And class is next to a grocery store. So here I am, walking the aisles of a grocery store, hungry, with baked ziti at home – and my wife calls and asks me to pick up some dumplings at the very awesome Shanghainese restaurant that’s close by.

I had plenty of things to eat at home – but no plans, nothing unfrozen to cook – and the earliest I would be home would be 8:30pm.

I bought 2 pounds of ground beef and as the family dug in to the ziti and dumplings, I took the package of meat, placed it on tinfoil on the convection oven tray and with a piece of Saran wrap covering it, mashed it down into a very flat meatloaf of sorts. Then using a plastic knife, I slicked it up into 6 pieces. I put it into the convection oven with a little steak sauce and salt on top and waited 20 minutes. W

When ‘ding’ it was done, I had 3 of the burgers wrapped in cheese with the low carb ketchup – I could have lived with two, really.

I also had 2 very large glasses of the almond milk, as well as the Lindt 85% dark chocolate.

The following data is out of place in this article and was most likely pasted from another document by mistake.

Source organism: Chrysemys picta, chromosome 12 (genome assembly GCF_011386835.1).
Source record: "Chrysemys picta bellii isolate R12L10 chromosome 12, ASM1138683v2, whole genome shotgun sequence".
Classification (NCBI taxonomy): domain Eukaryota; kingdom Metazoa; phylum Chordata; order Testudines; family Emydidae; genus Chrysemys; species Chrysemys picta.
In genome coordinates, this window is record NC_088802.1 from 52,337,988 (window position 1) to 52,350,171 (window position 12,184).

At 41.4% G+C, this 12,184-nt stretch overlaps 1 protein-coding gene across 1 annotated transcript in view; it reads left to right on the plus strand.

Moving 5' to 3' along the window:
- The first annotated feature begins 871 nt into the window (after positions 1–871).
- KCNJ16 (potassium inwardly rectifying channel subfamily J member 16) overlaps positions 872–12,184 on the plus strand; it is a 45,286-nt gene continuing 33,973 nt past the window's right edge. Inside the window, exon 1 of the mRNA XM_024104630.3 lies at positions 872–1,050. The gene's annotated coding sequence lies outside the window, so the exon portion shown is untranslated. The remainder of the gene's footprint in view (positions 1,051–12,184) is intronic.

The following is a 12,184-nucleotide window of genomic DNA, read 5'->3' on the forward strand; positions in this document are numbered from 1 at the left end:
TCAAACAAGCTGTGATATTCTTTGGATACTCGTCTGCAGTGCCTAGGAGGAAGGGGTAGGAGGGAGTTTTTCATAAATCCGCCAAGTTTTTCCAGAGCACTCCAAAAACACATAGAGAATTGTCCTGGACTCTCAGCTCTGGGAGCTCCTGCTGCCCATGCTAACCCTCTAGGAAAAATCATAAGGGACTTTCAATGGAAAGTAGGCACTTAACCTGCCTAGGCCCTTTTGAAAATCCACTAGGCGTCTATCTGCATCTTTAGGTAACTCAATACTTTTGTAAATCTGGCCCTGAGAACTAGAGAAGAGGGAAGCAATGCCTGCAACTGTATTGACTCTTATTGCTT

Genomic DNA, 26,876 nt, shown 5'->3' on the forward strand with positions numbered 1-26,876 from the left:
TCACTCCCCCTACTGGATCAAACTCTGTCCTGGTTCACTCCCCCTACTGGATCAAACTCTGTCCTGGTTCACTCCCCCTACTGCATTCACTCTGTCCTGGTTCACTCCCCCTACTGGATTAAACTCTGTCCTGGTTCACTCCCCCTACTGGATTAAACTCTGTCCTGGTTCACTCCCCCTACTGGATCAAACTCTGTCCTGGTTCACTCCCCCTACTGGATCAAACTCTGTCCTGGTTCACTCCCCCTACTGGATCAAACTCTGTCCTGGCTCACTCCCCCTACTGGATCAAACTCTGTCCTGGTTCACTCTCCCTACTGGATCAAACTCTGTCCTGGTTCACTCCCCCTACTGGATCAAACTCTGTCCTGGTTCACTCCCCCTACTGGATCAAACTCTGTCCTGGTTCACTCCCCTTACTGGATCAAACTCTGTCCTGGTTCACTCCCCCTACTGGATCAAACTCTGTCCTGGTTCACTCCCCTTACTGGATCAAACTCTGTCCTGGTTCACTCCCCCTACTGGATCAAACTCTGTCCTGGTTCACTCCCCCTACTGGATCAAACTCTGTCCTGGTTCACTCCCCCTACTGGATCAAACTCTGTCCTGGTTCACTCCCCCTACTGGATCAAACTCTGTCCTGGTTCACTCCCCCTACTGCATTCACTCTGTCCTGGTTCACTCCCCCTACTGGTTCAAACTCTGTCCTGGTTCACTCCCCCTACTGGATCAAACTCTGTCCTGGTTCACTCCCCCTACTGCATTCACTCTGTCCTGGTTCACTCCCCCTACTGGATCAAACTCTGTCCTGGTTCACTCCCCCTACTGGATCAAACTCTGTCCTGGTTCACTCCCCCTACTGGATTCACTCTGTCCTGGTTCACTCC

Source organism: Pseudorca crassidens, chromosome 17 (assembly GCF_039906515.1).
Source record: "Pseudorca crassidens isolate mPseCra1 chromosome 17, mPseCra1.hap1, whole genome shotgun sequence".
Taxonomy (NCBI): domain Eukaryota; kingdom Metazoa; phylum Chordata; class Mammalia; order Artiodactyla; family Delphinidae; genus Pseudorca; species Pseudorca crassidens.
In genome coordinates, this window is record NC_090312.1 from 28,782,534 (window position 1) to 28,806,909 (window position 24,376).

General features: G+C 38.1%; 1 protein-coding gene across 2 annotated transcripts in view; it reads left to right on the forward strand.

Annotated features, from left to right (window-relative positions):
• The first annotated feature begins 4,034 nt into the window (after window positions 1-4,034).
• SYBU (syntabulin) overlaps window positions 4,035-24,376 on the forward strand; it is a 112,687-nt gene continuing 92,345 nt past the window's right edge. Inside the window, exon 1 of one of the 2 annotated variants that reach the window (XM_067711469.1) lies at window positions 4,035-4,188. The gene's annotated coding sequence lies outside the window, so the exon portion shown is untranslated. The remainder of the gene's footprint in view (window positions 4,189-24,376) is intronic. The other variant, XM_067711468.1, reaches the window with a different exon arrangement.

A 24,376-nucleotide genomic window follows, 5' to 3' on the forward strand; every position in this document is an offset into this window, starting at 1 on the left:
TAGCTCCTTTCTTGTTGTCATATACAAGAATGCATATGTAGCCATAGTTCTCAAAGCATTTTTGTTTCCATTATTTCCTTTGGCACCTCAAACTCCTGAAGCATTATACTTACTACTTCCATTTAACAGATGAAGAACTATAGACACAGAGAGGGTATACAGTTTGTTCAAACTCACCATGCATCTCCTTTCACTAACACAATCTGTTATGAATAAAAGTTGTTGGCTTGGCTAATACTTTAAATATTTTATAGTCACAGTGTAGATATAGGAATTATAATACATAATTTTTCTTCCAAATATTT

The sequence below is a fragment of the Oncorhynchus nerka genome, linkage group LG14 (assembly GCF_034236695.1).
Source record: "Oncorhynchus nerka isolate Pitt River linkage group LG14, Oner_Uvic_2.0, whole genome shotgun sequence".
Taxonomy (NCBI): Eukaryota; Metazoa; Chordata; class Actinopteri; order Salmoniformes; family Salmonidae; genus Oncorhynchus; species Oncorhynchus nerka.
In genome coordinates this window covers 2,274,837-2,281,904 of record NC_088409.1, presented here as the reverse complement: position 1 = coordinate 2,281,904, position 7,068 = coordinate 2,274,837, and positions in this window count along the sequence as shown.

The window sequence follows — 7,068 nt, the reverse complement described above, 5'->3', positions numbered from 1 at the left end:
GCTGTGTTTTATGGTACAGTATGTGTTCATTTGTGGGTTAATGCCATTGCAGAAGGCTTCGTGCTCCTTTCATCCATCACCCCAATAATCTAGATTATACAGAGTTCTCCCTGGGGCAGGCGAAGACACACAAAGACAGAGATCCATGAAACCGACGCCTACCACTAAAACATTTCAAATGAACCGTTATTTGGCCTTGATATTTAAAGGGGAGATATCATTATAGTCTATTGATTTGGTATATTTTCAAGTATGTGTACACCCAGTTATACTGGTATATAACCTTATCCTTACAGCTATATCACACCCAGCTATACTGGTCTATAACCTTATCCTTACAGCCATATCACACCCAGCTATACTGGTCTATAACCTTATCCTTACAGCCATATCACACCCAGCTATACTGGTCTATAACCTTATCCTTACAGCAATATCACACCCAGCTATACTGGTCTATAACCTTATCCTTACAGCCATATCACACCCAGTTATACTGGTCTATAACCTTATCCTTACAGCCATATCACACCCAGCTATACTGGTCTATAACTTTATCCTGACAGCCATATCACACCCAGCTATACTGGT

I had to put away the ziti and the extra dumplings. I resisted the temptation to have ‘just one bite’ – Hell – this is day 3! I can do better than that.

The sugar cookie was still on my nightstand from the night before.

I read with my sugar cookie until I nodded off.

 

The April Fool Day 2: Wednesday, April 2, 2014 – 223.4

Day 2: Wednesday, April 2, 2014 – 223.4

Small 2 lb. drop. Given I felt I ate a lot the night before I was slightly surprised.

38.5 pound to go to reach my September 1 goal of 185.

The morning was my typical coffee and cream as well as coconut oil and cream a bit later.

My first meal of the day (aside from caffeine and pure fat) was some of the lovely Applegate American cheese and a mini brie. I also ate fruit – an avocado.

I’m feeling that ‘weird’ feeling that means the onset of ketosis. It shouldn’t be hard – I haven’t been exactly binging on carbs for a good part of the previous month. My carb intake might have been higher than I’d have liked bit it was probably less than half of the average person’s already.

As is usual during the ketosis conversion, my head is clear and I feel OK – just weird.

If I was in ketosis, though, it was only light ketosis. Not what I expected.